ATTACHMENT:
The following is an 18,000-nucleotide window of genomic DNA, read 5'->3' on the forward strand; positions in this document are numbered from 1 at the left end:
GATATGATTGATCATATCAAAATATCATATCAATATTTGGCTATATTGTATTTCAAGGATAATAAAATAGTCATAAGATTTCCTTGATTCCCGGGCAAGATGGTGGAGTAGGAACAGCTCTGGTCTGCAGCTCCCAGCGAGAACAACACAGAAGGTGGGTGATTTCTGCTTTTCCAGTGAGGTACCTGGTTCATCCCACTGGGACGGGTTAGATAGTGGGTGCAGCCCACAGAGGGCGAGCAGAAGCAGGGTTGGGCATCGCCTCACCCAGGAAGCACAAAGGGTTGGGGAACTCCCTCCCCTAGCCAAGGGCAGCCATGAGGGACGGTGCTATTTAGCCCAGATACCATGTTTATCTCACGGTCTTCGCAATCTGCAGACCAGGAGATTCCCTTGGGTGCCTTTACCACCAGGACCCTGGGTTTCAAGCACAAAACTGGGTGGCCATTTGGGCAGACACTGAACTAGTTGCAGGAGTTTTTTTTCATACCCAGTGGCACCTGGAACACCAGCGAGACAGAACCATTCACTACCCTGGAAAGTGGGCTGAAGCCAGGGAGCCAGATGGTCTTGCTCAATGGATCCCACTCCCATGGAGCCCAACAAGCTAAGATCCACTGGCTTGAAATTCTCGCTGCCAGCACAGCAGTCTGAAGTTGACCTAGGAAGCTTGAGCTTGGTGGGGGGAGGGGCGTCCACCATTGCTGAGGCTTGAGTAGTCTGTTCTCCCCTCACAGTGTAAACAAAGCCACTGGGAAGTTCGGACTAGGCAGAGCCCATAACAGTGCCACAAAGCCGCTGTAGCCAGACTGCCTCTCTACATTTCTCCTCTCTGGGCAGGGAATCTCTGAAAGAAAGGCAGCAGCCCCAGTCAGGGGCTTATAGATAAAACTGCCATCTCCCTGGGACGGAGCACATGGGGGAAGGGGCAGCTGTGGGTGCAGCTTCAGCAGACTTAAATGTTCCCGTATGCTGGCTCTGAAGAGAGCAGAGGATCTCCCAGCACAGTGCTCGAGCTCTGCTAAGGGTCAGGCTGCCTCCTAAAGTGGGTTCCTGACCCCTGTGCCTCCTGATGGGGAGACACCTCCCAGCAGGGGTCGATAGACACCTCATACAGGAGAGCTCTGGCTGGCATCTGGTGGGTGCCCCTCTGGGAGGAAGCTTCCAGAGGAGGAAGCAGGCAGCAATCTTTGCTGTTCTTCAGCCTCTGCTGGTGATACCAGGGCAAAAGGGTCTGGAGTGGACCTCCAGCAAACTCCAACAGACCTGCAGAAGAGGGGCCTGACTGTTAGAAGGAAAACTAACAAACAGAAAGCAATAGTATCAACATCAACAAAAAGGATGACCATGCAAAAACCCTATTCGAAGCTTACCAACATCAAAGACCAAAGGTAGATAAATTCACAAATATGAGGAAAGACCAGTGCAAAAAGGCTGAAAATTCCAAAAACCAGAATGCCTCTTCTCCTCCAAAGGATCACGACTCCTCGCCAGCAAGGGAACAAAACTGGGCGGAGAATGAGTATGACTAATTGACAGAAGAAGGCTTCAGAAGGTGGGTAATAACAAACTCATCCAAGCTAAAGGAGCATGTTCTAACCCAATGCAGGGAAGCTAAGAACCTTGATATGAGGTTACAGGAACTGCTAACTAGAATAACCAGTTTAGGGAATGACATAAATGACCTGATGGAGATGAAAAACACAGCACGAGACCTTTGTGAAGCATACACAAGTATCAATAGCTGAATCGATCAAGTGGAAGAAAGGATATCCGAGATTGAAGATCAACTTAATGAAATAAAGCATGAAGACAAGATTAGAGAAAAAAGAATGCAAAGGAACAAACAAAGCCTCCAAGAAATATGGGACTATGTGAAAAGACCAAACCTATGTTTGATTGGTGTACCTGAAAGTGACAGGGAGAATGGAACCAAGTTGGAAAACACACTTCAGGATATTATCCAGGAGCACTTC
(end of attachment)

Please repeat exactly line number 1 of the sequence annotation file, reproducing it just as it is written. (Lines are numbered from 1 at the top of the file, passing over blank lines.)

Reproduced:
The following is an 18,000-nucleotide window of genomic DNA, read 5'->3' on the forward strand; positions in this document are numbered from 1 at the left end: